Can payers position themselves as part of the solution to getting truly innovative therapies to patients? CMS is currently seeking comments on a revamp of its "coverage with evidence development" program. Could this become a model for other insurers to get patients access to new treatments while continuing to generate data about its effectiveness? Will smaller companies start reading the tea leaves and work with payers to avoid "failure to launch"?

7. HIT: If we build it, will research come?
The federal government has succeeded in driving a doubling of providers' adoption of health IT over the last two years through its stimulus funding. But their interest in ensuring all this data is available for research to drive new, more effective treatments for patients is still not evident. "Meaningful use" of electronic health records (EHR) to qualify for federal funding seems to have been an effective carrot/stick combination for driving adoption of EHR systems for patient care. Let's use it in the service of research by requiring that using EHR systems for clinical trial screening and matching be included as a measure for meaningful use in the next round of definitions. Unlike the "Field of Dreams," just because we built the infrastructure, research use will not magically appear.

8. CTSAs: Who you gonna call?
The first five years of NIH's Clinical and Translational Sciences Awards (CTSA) program are over, and by many accounts the focus at most of the 60 institutions has been on standing up the program on their own campuses, not on maximizing the power of the network. That may start to change in 2012 with the creation of a new Coordinating Center at Vanderbilt, which is already ramping up development of tools and resources, such as a shared IRBs, contract language, IP database and research data capture.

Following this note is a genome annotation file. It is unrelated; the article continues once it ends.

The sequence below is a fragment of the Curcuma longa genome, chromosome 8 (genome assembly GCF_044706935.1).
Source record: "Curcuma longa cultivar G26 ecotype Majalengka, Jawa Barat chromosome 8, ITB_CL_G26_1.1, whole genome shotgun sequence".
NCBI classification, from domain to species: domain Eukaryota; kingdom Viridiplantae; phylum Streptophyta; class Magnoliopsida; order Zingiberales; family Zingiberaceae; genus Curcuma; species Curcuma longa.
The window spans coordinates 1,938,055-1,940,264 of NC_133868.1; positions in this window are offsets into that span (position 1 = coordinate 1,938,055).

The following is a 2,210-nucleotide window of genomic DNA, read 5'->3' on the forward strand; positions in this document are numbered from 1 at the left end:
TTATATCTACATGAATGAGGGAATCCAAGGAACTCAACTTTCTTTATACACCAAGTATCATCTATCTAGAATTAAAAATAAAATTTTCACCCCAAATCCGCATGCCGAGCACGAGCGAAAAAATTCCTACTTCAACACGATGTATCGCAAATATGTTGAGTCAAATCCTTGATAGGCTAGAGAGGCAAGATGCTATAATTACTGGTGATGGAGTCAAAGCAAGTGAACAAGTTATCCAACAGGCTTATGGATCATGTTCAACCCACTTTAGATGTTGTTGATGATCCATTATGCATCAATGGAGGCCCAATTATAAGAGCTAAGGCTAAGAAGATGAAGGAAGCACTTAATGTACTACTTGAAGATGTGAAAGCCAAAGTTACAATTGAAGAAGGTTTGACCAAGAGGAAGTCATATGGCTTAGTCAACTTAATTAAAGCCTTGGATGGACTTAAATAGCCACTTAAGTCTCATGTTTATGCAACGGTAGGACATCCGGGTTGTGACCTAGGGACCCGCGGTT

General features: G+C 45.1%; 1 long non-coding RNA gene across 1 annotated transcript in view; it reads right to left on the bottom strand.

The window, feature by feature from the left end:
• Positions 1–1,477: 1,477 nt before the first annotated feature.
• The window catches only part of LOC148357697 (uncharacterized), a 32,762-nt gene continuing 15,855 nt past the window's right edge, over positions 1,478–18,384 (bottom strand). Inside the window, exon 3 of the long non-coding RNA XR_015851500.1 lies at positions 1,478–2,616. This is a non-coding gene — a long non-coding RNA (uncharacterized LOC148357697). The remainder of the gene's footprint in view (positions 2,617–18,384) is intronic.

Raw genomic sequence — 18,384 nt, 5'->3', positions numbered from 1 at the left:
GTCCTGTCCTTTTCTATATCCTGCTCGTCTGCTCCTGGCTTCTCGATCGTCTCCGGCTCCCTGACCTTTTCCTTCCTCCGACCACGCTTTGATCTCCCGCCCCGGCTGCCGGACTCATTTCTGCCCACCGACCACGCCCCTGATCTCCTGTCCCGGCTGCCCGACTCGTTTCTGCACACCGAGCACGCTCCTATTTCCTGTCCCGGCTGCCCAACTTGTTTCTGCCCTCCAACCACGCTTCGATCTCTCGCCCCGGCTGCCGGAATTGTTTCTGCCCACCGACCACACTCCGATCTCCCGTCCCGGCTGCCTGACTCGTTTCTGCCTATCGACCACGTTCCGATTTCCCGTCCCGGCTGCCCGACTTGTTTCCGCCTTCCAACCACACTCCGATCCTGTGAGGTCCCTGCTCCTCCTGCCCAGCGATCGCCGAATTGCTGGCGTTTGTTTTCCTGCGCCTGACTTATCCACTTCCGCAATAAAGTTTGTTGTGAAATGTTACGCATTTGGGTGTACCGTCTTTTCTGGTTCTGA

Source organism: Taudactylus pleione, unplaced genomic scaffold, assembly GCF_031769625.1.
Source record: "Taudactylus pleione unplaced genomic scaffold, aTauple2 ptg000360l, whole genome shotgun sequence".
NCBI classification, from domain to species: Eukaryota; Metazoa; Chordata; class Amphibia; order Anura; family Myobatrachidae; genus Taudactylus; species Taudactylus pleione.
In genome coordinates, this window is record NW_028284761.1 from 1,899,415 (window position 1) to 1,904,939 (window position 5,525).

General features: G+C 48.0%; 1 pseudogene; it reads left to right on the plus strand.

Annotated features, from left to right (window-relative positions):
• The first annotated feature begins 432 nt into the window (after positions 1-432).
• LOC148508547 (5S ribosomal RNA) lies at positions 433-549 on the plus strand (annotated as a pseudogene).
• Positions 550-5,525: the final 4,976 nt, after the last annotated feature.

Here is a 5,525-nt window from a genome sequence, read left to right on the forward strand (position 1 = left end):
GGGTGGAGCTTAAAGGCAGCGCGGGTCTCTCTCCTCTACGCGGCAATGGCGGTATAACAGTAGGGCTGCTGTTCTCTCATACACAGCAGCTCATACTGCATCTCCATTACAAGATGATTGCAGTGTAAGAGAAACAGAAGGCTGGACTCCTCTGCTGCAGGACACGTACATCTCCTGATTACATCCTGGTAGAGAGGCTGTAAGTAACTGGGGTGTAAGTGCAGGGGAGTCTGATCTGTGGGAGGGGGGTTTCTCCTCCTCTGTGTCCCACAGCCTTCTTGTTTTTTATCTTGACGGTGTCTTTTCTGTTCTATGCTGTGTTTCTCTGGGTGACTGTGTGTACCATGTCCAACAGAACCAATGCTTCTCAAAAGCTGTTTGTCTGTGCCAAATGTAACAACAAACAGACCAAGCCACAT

Its director, Gordon Bernard, wants to make it a "virtual institute of drug development," a one-stop shop for companies, investors or nonprofit funders looking for academic partners. At Partnering for Cures 2011, he invited participants to contact him with their needs, saying that until the right partners are in place "we'll own that problem." So give him a call.

9. Putting old wine in new bottles.
Enthusiasm continues to grow in academia and among patient groups for the idea of repurposing existing compounds. Companies, if they're interested at all, are looking for some sort of exclusivity mechanism to allow them to make money. NIH sees this as a central opportunity for NCATS (see #1), and NIH's TRND program is piloting a repurposing effort with the Leukemia & Lymphoma Society and the University of Kansas as partners, with the aim of recruiting an industry partner.

But pilots won't be enough; there needs to be funding sources identified, IP policies sorted out and regulatory pathways clarified. Could 2012 be the year we create a business model to support repurposing? Tick tock goes the clock. Patients are waiting.

10. Convergence of venture capital and venture philanthropy.
Venture capital investment in life sciences is on the wane, but venture philanthropy investment in drug development is on the rise. We're hearing discussion in several quarters about the idea of blending venture capital and venture philanthropy in some sort of hybrid investment fund. The wider world of social entrepreneurship has been experimenting with business models and forms of capital all along the spectrum from not-for-profit to for-profit for some time; the field of medical research is slow to catch up. We'll be watching for the launch of one or more of these efforts in 2012. Look for more discussion of financial innovations for translational research from FasterCures in 2012 as well.

Source: Anderson, M. (2012), "Top 10 Medical Research Trends to Watch in 2012"